Pancreatic Islet Cell Biology Core
General Mission Statement:
The main goal of the Core is to serve as a resource for Center Investigators who are studying pancreatic islet cell biology by offering islet isolation and culture, functional phenotyping of islets and consultation to optimize use of core services. We also work with investigators to adapt existing technologies to solve unique problems that cannot be addressed by standard methodologies.
List of Services:
- Pancreatic islet isolation from mouse or rat.
- Islet perifusion to measure insulin, glucagon and cAMP release (in conjunction with the Radioimmunoassay/Biomarkers Core).
- Batch incubation experiments to measure insulin, glucagon and cAMP release (in conjunction with the Radioimmunoassay/Biomarkers Core).
- Quantitative oxygen consumption of perifused freshly isolated or cultured islet tissue using optical methods (requires 500-600 islets).
- Electrode based closed cell respirometry for measuring oxygen consumption of isolated islets or other tissues (e.g. fat cells) using a water-jacketed glass vessel (requires 150 islets).
- Respiration and glycolysis measured with the Seahorse XFe96 Extracellular Flux Analyzer.
- Free intracellular Ca2+ measurements using new instrumentation for state of the art fluorescence imaging (Zeiss Observer.Z1 with AxioVision softwere).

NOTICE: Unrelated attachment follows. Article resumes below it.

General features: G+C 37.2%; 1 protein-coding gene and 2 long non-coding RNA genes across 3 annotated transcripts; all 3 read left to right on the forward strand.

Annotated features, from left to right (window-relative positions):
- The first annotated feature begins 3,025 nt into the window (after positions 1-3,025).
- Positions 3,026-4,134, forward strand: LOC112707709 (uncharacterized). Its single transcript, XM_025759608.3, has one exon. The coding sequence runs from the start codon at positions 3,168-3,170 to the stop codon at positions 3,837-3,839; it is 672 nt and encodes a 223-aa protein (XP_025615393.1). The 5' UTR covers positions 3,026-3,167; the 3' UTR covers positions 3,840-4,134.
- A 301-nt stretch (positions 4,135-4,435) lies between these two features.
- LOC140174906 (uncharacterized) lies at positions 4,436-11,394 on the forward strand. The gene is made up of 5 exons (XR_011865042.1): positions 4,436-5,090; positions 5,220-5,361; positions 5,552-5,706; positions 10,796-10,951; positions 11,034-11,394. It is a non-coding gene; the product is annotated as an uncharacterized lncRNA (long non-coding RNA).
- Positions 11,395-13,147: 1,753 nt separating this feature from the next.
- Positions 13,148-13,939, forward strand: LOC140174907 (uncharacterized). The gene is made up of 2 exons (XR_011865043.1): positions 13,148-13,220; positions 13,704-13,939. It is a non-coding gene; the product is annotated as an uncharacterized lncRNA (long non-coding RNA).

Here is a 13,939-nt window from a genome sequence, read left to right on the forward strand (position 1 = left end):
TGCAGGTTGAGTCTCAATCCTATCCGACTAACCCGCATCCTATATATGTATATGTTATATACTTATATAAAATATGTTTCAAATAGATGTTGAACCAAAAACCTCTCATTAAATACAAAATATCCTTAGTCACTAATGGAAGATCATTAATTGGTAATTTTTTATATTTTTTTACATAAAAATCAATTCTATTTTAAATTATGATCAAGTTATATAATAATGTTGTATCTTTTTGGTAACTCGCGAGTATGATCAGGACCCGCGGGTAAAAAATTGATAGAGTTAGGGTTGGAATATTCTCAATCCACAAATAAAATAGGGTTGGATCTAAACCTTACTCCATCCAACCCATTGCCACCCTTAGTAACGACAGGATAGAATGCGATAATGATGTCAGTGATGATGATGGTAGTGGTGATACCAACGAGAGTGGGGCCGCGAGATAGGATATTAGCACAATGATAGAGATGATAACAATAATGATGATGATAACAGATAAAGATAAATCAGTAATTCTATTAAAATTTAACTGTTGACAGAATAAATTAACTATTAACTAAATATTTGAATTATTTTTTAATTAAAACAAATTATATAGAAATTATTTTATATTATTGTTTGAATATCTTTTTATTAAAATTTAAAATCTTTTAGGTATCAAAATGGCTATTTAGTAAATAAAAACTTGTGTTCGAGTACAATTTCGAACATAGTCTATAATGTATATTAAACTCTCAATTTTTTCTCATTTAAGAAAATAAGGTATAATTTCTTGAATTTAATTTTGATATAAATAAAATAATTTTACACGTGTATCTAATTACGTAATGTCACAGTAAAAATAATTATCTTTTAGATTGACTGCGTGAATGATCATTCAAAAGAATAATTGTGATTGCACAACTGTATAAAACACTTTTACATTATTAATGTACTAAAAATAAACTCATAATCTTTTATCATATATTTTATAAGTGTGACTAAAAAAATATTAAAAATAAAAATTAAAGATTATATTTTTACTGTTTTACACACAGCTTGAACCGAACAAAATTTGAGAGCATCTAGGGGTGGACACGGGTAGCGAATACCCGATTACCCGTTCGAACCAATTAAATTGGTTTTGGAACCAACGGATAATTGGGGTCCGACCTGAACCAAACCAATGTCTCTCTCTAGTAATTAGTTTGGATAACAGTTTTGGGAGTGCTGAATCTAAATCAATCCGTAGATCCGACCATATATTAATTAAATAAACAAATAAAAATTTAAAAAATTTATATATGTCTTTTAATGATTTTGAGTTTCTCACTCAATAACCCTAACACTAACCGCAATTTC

- Consultations on functional analysis of pancreatic islets and development of new strategies and technologies to solve particular problems.
In addition, the ICBC provides training for graduate students, postdoctoral fellows and research staff in the following fields:
- Pancreatic islet isolation and perfusion (Wei Qin);
- Basic principles of respiration and oxidative phosphorylation. Measurement of oxygen consumption by different methods including electrode based closed respirometry (Clark electrode), phosphorescence respirometry in perifusion system and oxygen consumption and glycolysis by Seahorse system (Dr. Doliba).
- Provide training in all aspects of islet cell physiology and biochemistry (Drs. Matschinsky, Stoffers, Doliba).
Please remember to acknowledge the Institute for Diabetes, Obesity and Metabolism, the DRC grant (P30DK19525) and the services of the Islet Cell Biology Core in any ensuing research publications.